While the gospels provide some important information that helps us sketch some traits of Mary’s personality, they tell us practically nothing about Joseph. Mary speaks in the gospels, but Joseph doesn’t say a single word. He appears several times, but just in two of the four gospels, and only in the stories of Jesus’ infancy, which are not exactly historical or biographical, as we have seen. Rather, these infancy narratives serve to transmit important symbols of Hebrew culture, since they are constructed around references to persons and events from the Old Testament. For example, when Joseph learns in his dreams that Mary is pregnant with child, we are reminded of the famous Joseph of the book of Genesis, who dreamed about the future. Despite the little we know about Joseph of Nazareth, the Catholic Church has produced countless books about him, and a there is even a branch of theology called “Josephology”. For years now the “Josephologists” have been holding international congresses in various countries to carry on their speculations about the meaning of this man’s life.
The idea that Joseph was a carpenter is based on the verse in Matthew’s gospel where Jesus is spoken of as “the carpenter’s son” (Matthew 13,55). The Aramaic word that describes this trade is “nagar”, which actually has the somewhat broader meaning of “artisan”. The Greek word used by Matthew is “tekton”, which is an even broader concept, designating a general worker, someone who does all kinds of work.
Child of a “single mother”?
In order to reinforce the idea of Mary’s physical virginity, tradition has portrayed Joseph as an old man, as one incapable of sexual energy or activity. It’s possible that Joseph was not the real father of Joseph, but the reason was not because Mary conceived Jesus virginally. Rather the reason could have been that Jesus was begotten as the result of rape.
This conjecture finds some grounds in John’s gospel, where Jesus is called a “Samaritan”, which was a harsh insult, equivalent to being called a “bastard” (John 8,48). It also finds grounds in the fact that in Mark’s gospel Jesus is described simply as the “son of Mary” (Mark 6,3); identifying somebody this way was unusual at the time since people were usually identified in relation to their fathers. We can even find evidence for this view in the very word that Matthew uses to speak of Mary: “parthenos”. This Greek word referred literally to physical virginity, but it was also a euphemism used to describe both unmarried women who were pregnant (our present-day “single mothers”) and women who became pregnant as a result of rape. Thus, a child whose father was not known was called a “virgin’s kid”. This was because in ancient times virginity referred more to a social condition (a woman without a man) than to a physical state (a woman with her hymen intact).
The theory of Mary’s rape
In the earliest polemics between paganism and Christianity, mention is made of the fact that Mary was raped. The pagan philosopher Celsus in his “True Doctrines”, a work written in the year 178, even gives the name of the rapist: Panthera, a Roman soldier. This was a Greek name that was quite common at the time, and it was also the name of one of the Roman legions that was occupying Palestine around the years that Jesus was born.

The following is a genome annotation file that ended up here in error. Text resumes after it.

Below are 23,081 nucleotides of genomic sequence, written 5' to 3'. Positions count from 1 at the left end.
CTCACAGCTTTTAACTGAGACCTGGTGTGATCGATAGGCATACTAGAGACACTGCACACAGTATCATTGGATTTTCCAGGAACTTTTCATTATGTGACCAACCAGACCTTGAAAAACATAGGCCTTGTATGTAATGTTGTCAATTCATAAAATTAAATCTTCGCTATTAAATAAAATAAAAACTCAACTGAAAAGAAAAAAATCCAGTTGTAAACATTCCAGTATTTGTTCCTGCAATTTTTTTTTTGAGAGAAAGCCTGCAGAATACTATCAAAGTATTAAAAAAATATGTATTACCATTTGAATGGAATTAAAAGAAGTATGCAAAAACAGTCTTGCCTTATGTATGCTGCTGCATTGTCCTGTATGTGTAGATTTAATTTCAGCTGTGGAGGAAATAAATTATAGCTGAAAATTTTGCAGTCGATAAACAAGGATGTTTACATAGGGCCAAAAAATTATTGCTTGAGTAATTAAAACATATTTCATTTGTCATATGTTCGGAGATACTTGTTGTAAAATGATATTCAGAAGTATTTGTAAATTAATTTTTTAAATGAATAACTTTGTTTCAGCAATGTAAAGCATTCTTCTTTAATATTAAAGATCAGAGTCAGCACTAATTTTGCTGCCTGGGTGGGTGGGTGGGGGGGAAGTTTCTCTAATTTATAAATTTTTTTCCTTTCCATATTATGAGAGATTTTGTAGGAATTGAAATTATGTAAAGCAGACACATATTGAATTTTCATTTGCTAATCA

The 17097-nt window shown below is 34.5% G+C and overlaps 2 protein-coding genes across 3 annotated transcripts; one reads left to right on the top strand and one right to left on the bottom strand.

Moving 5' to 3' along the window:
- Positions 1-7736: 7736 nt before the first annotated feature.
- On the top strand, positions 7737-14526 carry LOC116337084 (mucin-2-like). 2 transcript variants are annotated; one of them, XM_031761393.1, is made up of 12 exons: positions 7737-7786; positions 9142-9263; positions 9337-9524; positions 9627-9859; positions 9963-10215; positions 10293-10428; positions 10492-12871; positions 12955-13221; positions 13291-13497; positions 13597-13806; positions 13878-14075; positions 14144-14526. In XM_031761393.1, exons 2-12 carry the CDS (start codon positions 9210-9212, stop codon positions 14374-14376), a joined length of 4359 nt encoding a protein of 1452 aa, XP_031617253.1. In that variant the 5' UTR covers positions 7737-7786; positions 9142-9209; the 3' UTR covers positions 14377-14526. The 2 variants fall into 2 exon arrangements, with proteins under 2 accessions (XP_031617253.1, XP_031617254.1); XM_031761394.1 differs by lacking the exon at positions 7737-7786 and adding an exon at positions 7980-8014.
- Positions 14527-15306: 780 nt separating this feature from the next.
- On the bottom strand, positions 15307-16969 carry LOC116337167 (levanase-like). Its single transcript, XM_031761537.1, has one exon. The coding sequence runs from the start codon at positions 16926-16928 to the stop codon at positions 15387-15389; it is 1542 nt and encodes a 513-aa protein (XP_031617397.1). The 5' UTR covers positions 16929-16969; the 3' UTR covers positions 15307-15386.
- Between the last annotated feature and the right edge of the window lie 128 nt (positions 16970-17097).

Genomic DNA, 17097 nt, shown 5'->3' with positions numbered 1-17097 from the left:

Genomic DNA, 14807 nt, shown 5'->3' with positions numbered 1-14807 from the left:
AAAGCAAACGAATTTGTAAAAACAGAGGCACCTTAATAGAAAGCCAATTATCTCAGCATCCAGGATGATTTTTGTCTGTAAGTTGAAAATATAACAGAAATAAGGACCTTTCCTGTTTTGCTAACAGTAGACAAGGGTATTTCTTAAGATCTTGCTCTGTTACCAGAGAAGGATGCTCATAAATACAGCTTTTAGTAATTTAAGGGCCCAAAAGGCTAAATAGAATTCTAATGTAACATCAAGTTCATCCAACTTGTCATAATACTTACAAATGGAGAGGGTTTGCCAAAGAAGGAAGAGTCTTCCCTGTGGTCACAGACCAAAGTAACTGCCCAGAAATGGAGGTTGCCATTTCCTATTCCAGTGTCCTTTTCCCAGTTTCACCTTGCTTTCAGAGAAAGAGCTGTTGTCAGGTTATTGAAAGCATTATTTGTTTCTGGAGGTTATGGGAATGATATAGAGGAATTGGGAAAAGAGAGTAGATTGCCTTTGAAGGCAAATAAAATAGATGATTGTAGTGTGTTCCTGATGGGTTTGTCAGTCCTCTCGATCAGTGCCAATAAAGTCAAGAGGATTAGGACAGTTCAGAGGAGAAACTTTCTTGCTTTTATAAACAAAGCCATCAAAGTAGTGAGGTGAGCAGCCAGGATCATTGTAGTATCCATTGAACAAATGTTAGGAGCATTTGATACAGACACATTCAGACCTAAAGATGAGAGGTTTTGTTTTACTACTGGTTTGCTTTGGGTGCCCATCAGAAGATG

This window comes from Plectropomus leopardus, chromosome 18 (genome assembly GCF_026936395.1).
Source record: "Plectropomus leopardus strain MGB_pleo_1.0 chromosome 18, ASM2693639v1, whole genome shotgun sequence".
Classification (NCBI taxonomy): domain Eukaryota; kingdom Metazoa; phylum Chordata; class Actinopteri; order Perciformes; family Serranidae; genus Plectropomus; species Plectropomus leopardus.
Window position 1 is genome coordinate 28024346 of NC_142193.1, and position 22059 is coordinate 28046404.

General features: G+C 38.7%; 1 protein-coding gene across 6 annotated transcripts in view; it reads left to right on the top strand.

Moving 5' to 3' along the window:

The Roman troops committed sexual violations against Galilean women with great frequency. Such gross behavior was at that time – as it still is today, in many wars and military interventions – an expression not only of brute masculine desire, but also of the abusive power and physical aggression by which male warriors sought to establish their supremacy and dominion over the conquered territories and their inhabitants.
A just man
In Matthew’s gospel Joseph is described with a single word: he was “just”. Justice was a quality that the prophets attributed especially to God. In the Hebrew culture saying that God is just means that God is righteous, that God does justice, that God takes the side of those who are subjected and made powerless, that God has compassion on the poor and defends them, that God is fair and cannot be swayed by pretty words or sacred rites. Whether Joseph was Jesus’ real father or simply his adoptive father, there is no doubt that he helped the lad develop his sense of justice.
Joseph in literature
Joseph of Nazareth has been much more present in painting that he has in literature. He often appears in films, but usually as an obscure, secondary character. The Portuguese author José Saramago, who won the Nobel prize for literature, made Joseph into an exceptional protagonist in the first part of his novel “The Gospel according to Jesus Christ”. In the novel Joseph is crucified by error in Sepphoris, the capital of Galilee, a tragedy that has a decisive influence on the life of the young Jesus.